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Profile: Joe Tex


Profile: Joe Tex

Joe Tex


Claims to fame:

  • The godfather of "Southern Soul"
  • A peer of James Brown who was considered by some to be his equal
  • One of the first artists to merge soul with funk
  • Also one of the first to merge country and soul
  • A preacher who used his storytelling ability to great dramatic and comedic effect
  • One of the first rockers to convert to Islam


Born: Joseph Arrington, Jr., August 8, 1933 in Baytown, TX; died August 13, 1982, Navasota, TX

Styles: Soul, Funk, R&B, Dance

Instruments: Vocals

Early years:

Joe Tex's early career is emblematic of black musicians of his era. Raised in Texas, he began by singing in the church choir, then won talent shows, first in nearby Houston, then later at the famed Apollo Theater Amateur Night (which he won four times!). All of this activity got him signed to King Records in 1955, but the right combination of producer and song eluded him for a decade as he recorded over 30 sides on the Ace, Anna, Parrot, and Checker labels without scoring one hit. However, rising soul star James Brown had a hit with Tex' own "Baby You're Right" in 1962, which led to his signing with Dial.


Dial set Tex up with the musicians in Muscle Shoals, Alabama, who were producing some of the hard, countryish soul that was beginning to find favor with audiences. Soon, borrowing on his own gospel experience and love of country storytelling, Tex began to score hits both preachy and comic on the R&B charts -- a feat even more impressive given that Tex was prone to writing and releasing six to seven singles a year! Though too rough musically and lyrically for the pop charts, Joe was considered one of the soul giants of the day. His novelty-esque "Skinny Legs And All" became his biggest pop hit to date in 1967.

Later years:

Tex continued scoring hits by moving into the deeper waters of funk, including his biggest, 1972's outrageous smash "I Gotcha." Soon after, however, he converted to Islam, took the name Yusef Hazziez, and quit the business. He returned in 1975 after Elijah Muhammad died and the Nation of Islam movement gave him permission to record again; he made one more big splash with the disco joke "Ain't Gonna Bump No More (With No Big Fat Woman)," but his run was mostly over. Tex retired in 1979 and died in 1982 at the age of 49, suffering a heart attack at his Texas ranch less than 100 miles from his birthplace.

Joe Tex on video:

"Shindig!" (1965), "Hullabaloo" (1966), "Ready, Steady, Go!" (1965, 1966), "Where The Action Is" (1965, 1967), "The Merv Griffin Show" (1968), "The Johnny Cash Show" (1969), "The Barbara McNair Show" (1969), "Get It Together" (1970), "The Mike Douglas Show" (1970), "Soul Train" (1971, 1972), "The 20th Annual Grammy Awards" (1978), "Musikladen" (1979)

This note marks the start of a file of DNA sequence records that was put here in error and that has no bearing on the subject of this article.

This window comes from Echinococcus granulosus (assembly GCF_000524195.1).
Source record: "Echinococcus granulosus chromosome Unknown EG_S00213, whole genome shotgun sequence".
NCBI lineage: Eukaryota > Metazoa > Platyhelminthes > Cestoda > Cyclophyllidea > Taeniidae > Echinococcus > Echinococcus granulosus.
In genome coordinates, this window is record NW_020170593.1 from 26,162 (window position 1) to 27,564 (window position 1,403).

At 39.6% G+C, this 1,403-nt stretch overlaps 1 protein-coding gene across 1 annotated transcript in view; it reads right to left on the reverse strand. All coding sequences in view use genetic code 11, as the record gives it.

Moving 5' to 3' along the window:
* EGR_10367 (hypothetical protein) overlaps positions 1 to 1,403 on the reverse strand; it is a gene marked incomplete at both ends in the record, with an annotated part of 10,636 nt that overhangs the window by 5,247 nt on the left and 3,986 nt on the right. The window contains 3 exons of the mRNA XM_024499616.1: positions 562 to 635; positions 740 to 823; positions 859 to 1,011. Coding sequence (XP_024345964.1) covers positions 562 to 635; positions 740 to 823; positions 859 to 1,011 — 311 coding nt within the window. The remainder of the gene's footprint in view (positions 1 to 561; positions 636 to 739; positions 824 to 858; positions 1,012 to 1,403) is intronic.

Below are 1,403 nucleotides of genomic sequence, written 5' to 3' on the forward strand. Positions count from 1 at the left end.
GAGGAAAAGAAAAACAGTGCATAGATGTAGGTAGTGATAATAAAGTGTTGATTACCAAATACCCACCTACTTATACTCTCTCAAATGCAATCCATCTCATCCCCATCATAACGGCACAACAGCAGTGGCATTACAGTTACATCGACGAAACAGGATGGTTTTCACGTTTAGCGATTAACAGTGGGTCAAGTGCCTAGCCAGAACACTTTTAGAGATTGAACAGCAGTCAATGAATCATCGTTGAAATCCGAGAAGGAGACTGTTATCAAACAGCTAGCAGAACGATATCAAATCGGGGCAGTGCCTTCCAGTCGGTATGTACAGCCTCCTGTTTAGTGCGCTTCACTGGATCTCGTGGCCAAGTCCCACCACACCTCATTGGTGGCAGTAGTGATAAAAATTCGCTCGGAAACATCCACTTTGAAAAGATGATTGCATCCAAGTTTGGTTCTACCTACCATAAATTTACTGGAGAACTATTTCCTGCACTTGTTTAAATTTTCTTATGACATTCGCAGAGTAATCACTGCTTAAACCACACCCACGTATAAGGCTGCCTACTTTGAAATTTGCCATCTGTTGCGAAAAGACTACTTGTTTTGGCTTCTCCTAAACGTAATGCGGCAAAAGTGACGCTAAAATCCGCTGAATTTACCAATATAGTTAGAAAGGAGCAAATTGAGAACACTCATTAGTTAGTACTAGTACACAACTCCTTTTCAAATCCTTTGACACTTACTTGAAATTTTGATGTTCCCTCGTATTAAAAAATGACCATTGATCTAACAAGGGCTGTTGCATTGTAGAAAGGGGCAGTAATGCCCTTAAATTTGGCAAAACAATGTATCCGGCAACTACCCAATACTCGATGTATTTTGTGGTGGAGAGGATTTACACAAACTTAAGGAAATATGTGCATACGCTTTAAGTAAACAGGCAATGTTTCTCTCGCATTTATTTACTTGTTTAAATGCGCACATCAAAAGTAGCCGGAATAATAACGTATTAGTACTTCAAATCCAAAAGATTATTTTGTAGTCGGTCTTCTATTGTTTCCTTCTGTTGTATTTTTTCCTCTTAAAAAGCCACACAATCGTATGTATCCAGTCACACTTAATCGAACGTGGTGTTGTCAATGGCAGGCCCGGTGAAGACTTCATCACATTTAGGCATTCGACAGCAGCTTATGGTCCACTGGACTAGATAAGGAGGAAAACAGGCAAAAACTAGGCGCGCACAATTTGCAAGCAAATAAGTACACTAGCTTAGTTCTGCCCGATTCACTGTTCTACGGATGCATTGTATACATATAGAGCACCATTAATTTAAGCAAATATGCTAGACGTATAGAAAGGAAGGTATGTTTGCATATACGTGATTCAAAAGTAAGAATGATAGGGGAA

Other Joe Tex facts and trivia:

  • Maintained a personal feud with James Brown for many years; each considered the other a pale imitation
  • Was actually not a fan of his breakthrough "Hold What You've Got" and didn't want it released
  • Tex would, in the Sixties, record while his voice was hoarse to make it sound grittier
  • His 1966 single "I Believe I'm Gonna Make It" was one of the first popular songs about the war in Vietnam
  • "Skinny Legs" was presented as a live recording, but the "crowd" noise was actually added later when the producer threw a party in the studio
  • Wilson Pickett and Ben E. King were two of the pallbearers at Tex's funeral

Covered by:

Rockpile, Hank Williams Jr., Katie Webster, Sonny James, Carly Simon, Barbara Jones, Salt-N-Pepa, Liza Minnelli, Jimmy Barnes, Oliver Morgan, Irma Thomas, Marcia Ball, Tracy Nelson, Kenny Vance, The Persuasions, Nazareth

Joe Tex hit singles and albums:

#1 R&B singles:
"Hold What You've Got" (1964)
"I Want To (Do Everything For You)" (1965)
"A Sweet Woman Like You" (1966)
"I Gotcha" (1972)

Top 10 Pop singles:
"Hold What You've Got" (1964)
"Skinny Legs And All" (1967)
"I Gotcha" (1972)

Top 10 R&B singles:
"You Got What It Takes" (1965)
"The Love You Save (May Be Your Own)" (1966)
"S.Y.S.L.J.F.M.(The Letter Song)" (1966)
"I Believe I'm Gonna Make It" (1966)
"Skinny Legs And All" (1967)
"Men Are Gettin' Scarce" (1968)
"Buying A Book" (1969)
"Ain't Gonna Bump No More (With No Big Fat Woman)" (1976)

Top 10 R&B albums:
Hold On To What You've Got (1965)
The New Boss (1965)

Other important songs by Joe Tex: "All I Could Do Was Cry (Part 1)," "Baby You're Right," "I Met Her In Church," "I Let Her Get Away," "Someone To Take Your Place," "You Keep Her," "I've Got A Song," "I Should Have Kissed Her More," "I Wanna Be Free," "Looking For My Pig," "I Had A Good Thing But I Left (Part 1)," "Sit Yourself Down," "I'd Rather Have You," "You Better Get It," "A Woman Can Change A Man," "Don't Let Your Left Hand Know," "One Monkey Don't Stop No Show," "I've Got To Do A Little Bit Better," "Papa Was, Too," "Show Me," "Woman Like That, Yeah," "A Woman's Hands," "I'll Never Do You Wrong," "Keep The One You Got," "You Need Me, Baby," "That's Your Baby," "Buying A Book," "Say Thank You," "That's The Way," "It Ain't Sanitary," "I Can't See You No More (When Johnny Comes Marching Home Again)," "Everything Happens On Time," "I'll Never Fall In Love Again," "Bad Feet," "Papa's Dream," "Give The Baby Anything The Baby Wants," "A Mother's Prayer," "You Said A Bad Word," "Rain Go Away," "Woman Stealer," "All The Heaven A Man Really Needs," "Trying To Win Your Love," "Under Your Powerful Love," "I'm Going Back Again," "Have You Ever," "Mama Red," "Hungry For Your Love," "Rub Down," "Loose Caboose"

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